And it's not like it's all Adam Millers out there in that sandwich round. Far from it. There's also Derek Thompson, Mike Conroy, Matt Whitney and Micah Schilling. Many compensation picks don't make it as far as Max Ramirez, and very few end up being real major leaguers. Which, by the way, is what Hector Luna is. We tend to think of a great prospect like John Drennen as more valuable than a decent player like Luna, but it isn't true. Drennen may never hit as well as Luna. Alex Escobar didn't.


A few thoughts to ponder next time a real head-scratcher comes across the transactions wire. It only takes one Wrong GM for a team to overpay for a player, whether by trade or free agent signing, because that one Wrong GM will just outbid the 28 Right GMs. That basic dynamic drove the Bartolo Colon trade and other classics like Zambrano/Kazmir and Pierzynski/half-the-Twins-pitching-staff.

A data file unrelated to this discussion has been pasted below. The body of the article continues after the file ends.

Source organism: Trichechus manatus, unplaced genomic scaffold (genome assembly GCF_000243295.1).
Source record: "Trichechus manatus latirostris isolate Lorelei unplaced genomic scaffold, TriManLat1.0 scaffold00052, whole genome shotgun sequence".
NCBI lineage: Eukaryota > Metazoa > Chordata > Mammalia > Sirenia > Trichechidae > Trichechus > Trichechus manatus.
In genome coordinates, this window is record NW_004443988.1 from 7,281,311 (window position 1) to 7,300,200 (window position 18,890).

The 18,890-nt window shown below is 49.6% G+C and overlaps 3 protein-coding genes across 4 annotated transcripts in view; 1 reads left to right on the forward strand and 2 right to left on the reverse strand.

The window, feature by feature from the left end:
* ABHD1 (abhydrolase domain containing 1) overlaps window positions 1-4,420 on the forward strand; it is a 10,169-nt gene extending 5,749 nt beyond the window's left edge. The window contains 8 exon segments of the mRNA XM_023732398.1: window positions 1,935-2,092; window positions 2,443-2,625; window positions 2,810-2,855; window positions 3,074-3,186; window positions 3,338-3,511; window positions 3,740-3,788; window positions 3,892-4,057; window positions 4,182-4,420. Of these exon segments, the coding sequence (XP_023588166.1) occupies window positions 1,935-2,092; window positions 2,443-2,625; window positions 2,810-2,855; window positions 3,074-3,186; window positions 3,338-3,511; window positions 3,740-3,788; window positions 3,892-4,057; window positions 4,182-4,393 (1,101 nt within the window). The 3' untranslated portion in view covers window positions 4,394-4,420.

But it takes 29 Wrong GMs for a team to underpay for a player, because it means that even the high bidder out of 29 teams was still undervaluing the player. And while that can happen — Vlad Guerrero comes to mind — as professionalized as modern front offices are, it sure isn't going to happen much.

But all of this assumes that there's an open, 29-team market with no trade veto in play. When there's a trade veto, the market very often shrinks to one — Abreu, Griffey, Vizquel — and the player's value is essentially dictated by the team doing the buying. The selling team can walk away from the deal, of course. But in the case of a two-month rental player, what good would that do?